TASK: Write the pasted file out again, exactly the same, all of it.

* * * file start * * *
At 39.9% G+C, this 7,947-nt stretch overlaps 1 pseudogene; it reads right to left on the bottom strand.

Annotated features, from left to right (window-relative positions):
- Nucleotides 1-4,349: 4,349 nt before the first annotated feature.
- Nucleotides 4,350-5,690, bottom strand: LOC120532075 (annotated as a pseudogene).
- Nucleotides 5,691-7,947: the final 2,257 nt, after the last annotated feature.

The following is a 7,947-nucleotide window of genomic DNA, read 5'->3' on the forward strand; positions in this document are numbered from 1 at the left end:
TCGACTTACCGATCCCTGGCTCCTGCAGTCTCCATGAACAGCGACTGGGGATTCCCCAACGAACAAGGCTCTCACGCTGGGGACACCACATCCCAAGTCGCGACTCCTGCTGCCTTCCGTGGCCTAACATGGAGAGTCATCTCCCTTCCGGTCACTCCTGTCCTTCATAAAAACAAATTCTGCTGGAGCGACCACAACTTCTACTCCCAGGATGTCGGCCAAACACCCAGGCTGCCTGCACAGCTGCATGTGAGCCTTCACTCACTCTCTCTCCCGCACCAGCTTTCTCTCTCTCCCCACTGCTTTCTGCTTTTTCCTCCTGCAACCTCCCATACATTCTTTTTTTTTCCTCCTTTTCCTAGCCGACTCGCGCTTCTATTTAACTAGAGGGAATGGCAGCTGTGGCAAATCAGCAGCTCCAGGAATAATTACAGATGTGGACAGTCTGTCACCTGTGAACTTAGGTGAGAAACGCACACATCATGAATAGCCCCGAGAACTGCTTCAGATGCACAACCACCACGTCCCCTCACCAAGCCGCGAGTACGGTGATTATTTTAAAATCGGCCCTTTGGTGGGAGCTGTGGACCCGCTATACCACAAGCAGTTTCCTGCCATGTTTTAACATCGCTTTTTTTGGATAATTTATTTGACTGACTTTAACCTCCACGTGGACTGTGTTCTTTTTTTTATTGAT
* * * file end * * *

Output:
At 39.9% G+C, this 7,947-nt stretch overlaps 1 pseudogene; it reads right to left on the bottom strand.

Annotated features, from left to right (window-relative positions):
- Nucleotides 1-4,349: 4,349 nt before the first annotated feature.
- Nucleotides 4,350-5,690, bottom strand: LOC120532075 (annotated as a pseudogene).
- Nucleotides 5,691-7,947: the final 2,257 nt, after the last annotated feature.

The following is a 7,947-nucleotide window of genomic DNA, read 5'->3' on the forward strand; positions in this document are numbered from 1 at the left end:
TCGACTTACCGATCCCTGGCTCCTGCAGTCTCCATGAACAGCGACTGGGGATTCCCCAACGAACAAGGCTCTCACGCTGGGGACACCACATCCCAAGTCGCGACTCCTGCTGCCTTCCGTGGCCTAACATGGAGAGTCATCTCCCTTCCGGTCACTCCTGTCCTTCATAAAAACAAATTCTGCTGGAGCGACCACAACTTCTACTCCCAGGATGTCGGCCAAACACCCAGGCTGCCTGCACAGCTGCATGTGAGCCTTCACTCACTCTCTCTCCCGCACCAGCTTTCTCTCTCTCCCCACTGCTTTCTGCTTTTTCCTCCTGCAACCTCCCATACATTCTTTTTTTTTCCTCCTTTTCCTAGCCGACTCGCGCTTCTATTTAACTAGAGGGAATGGCAGCTGTGGCAAATCAGCAGCTCCAGGAATAATTACAGATGTGGACAGTCTGTCACCTGTGAACTTAGGTGAGAAACGCACACATCATGAATAGCCCCGAGAACTGCTTCAGATGCACAACCACCACGTCCCCTCACCAAGCCGCGAGTACGGTGATTATTTTAAAATCGGCCCTTTGGTGGGAGCTGTGGACCCGCTATACCACAAGCAGTTTCCTGCCATGTTTTAACATCGCTTTTTTTGGATAATTTATTTGACTGACTTTAACCTCCACGTGGACTGTGTTCTTTTTTTTATTGAT